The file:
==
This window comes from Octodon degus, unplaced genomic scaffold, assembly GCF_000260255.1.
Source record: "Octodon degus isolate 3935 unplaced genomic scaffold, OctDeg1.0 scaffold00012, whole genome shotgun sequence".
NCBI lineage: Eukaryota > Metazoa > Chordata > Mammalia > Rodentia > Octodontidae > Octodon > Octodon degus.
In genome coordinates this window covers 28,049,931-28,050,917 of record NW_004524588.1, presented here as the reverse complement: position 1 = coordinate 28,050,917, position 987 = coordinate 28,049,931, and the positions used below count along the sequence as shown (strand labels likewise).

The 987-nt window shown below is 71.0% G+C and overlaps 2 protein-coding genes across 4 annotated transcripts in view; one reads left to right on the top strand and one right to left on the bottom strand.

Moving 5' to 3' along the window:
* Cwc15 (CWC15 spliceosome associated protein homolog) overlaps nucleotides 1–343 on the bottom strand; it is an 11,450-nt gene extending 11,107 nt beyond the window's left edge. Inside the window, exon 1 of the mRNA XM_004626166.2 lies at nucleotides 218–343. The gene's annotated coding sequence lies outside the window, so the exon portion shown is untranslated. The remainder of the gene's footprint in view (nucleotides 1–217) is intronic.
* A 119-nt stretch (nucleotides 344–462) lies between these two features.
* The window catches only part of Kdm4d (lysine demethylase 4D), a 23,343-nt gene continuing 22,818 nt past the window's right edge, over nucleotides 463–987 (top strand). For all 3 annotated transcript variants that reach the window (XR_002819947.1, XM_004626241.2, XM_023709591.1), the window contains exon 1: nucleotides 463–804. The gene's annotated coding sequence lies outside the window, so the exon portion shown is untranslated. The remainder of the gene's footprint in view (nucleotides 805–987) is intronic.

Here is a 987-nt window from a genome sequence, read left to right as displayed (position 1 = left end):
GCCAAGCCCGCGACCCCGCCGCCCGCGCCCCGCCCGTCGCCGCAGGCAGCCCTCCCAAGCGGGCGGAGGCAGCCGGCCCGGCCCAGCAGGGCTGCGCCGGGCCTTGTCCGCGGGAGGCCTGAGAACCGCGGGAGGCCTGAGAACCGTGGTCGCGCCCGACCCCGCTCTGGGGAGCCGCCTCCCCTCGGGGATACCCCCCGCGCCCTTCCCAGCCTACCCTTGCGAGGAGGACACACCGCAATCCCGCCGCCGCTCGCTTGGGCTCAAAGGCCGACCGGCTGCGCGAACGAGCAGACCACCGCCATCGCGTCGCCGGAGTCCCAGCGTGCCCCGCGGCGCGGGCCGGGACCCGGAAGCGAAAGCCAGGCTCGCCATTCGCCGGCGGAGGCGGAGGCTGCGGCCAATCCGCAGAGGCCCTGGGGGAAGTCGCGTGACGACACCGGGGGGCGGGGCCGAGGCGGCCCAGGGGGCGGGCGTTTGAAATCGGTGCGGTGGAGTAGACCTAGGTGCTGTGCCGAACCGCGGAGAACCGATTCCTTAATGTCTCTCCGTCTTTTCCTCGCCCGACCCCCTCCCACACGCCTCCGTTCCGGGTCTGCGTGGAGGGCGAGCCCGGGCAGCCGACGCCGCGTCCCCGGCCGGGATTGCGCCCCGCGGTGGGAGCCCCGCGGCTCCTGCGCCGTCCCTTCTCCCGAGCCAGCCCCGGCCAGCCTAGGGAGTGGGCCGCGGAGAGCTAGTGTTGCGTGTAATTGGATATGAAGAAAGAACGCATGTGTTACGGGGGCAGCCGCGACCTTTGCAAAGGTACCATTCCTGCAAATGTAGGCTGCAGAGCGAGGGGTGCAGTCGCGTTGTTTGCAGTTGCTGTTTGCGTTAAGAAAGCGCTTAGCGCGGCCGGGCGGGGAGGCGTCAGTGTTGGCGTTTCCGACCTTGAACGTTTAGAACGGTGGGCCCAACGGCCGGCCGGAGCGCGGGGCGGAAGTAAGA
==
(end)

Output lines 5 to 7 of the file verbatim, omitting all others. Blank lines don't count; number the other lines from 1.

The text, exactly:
The 987-nt window shown below is 71.0% G+C and overlaps 2 protein-coding genes across 4 annotated transcripts in view; one reads left to right on the top strand and one right to left on the bottom strand.

Moving 5' to 3' along the window:
* Cwc15 (CWC15 spliceosome associated protein homolog) overlaps nucleotides 1–343 on the bottom strand; it is an 11,450-nt gene extending 11,107 nt beyond the window's left edge. Inside the window, exon 1 of the mRNA XM_004626166.2 lies at nucleotides 218–343. The gene's annotated coding sequence lies outside the window, so the exon portion shown is untranslated. The remainder of the gene's footprint in view (nucleotides 1–217) is intronic.